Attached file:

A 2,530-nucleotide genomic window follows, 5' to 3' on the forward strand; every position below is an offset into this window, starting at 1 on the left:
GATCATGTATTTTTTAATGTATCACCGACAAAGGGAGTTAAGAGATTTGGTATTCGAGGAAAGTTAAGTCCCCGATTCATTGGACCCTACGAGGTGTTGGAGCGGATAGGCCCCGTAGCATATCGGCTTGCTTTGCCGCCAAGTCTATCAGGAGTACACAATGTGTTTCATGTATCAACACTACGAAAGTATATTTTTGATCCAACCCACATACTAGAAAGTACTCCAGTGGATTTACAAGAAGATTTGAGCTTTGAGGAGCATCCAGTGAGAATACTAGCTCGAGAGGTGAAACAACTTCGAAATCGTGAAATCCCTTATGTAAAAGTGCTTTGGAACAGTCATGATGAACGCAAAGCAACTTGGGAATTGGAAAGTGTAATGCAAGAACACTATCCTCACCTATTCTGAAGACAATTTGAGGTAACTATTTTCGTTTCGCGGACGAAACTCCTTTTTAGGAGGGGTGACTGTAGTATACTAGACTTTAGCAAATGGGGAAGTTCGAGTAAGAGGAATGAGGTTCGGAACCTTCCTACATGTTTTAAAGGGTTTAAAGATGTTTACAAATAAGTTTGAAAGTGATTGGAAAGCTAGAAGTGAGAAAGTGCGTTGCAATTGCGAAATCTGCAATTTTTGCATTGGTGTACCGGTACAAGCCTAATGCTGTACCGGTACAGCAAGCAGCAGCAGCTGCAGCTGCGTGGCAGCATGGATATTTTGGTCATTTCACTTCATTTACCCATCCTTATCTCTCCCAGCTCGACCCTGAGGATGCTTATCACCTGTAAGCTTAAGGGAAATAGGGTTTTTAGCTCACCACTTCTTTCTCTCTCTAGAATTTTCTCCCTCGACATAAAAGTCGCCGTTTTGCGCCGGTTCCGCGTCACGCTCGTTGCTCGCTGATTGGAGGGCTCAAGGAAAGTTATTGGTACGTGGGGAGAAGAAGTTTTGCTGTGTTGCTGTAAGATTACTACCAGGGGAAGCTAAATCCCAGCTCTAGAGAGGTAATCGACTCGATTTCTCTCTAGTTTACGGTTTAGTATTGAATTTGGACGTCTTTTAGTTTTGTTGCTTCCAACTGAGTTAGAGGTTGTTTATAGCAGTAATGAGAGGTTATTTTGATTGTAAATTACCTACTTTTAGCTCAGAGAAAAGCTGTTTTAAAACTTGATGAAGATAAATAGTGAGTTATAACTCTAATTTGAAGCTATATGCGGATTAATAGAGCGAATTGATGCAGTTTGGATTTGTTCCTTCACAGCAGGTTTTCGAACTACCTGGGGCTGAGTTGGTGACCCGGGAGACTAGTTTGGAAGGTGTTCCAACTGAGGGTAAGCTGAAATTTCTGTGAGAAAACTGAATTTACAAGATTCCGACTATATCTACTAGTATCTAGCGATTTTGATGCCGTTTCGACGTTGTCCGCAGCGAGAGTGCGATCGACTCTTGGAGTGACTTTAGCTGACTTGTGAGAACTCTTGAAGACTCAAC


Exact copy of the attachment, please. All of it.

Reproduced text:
A 2,530-nucleotide genomic window follows, 5' to 3' on the forward strand; every position below is an offset into this window, starting at 1 on the left:
GATCATGTATTTTTTAATGTATCACCGACAAAGGGAGTTAAGAGATTTGGTATTCGAGGAAAGTTAAGTCCCCGATTCATTGGACCCTACGAGGTGTTGGAGCGGATAGGCCCCGTAGCATATCGGCTTGCTTTGCCGCCAAGTCTATCAGGAGTACACAATGTGTTTCATGTATCAACACTACGAAAGTATATTTTTGATCCAACCCACATACTAGAAAGTACTCCAGTGGATTTACAAGAAGATTTGAGCTTTGAGGAGCATCCAGTGAGAATACTAGCTCGAGAGGTGAAACAACTTCGAAATCGTGAAATCCCTTATGTAAAAGTGCTTTGGAACAGTCATGATGAACGCAAAGCAACTTGGGAATTGGAAAGTGTAATGCAAGAACACTATCCTCACCTATTCTGAAGACAATTTGAGGTAACTATTTTCGTTTCGCGGACGAAACTCCTTTTTAGGAGGGGTGACTGTAGTATACTAGACTTTAGCAAATGGGGAAGTTCGAGTAAGAGGAATGAGGTTCGGAACCTTCCTACATGTTTTAAAGGGTTTAAAGATGTTTACAAATAAGTTTGAAAGTGATTGGAAAGCTAGAAGTGAGAAAGTGCGTTGCAATTGCGAAATCTGCAATTTTTGCATTGGTGTACCGGTACAAGCCTAATGCTGTACCGGTACAGCAAGCAGCAGCAGCTGCAGCTGCGTGGCAGCATGGATATTTTGGTCATTTCACTTCATTTACCCATCCTTATCTCTCCCAGCTCGACCCTGAGGATGCTTATCACCTGTAAGCTTAAGGGAAATAGGGTTTTTAGCTCACCACTTCTTTCTCTCTCTAGAATTTTCTCCCTCGACATAAAAGTCGCCGTTTTGCGCCGGTTCCGCGTCACGCTCGTTGCTCGCTGATTGGAGGGCTCAAGGAAAGTTATTGGTACGTGGGGAGAAGAAGTTTTGCTGTGTTGCTGTAAGATTACTACCAGGGGAAGCTAAATCCCAGCTCTAGAGAGGTAATCGACTCGATTTCTCTCTAGTTTACGGTTTAGTATTGAATTTGGACGTCTTTTAGTTTTGTTGCTTCCAACTGAGTTAGAGGTTGTTTATAGCAGTAATGAGAGGTTATTTTGATTGTAAATTACCTACTTTTAGCTCAGAGAAAAGCTGTTTTAAAACTTGATGAAGATAAATAGTGAGTTATAACTCTAATTTGAAGCTATATGCGGATTAATAGAGCGAATTGATGCAGTTTGGATTTGTTCCTTCACAGCAGGTTTTCGAACTACCTGGGGCTGAGTTGGTGACCCGGGAGACTAGTTTGGAAGGTGTTCCAACTGAGGGTAAGCTGAAATTTCTGTGAGAAAACTGAATTTACAAGATTCCGACTATATCTACTAGTATCTAGCGATTTTGATGCCGTTTCGACGTTGTCCGCAGCGAGAGTGCGATCGACTCTTGGAGTGACTTTAGCTGACTTGTGAGAACTCTTGAAGACTCAAC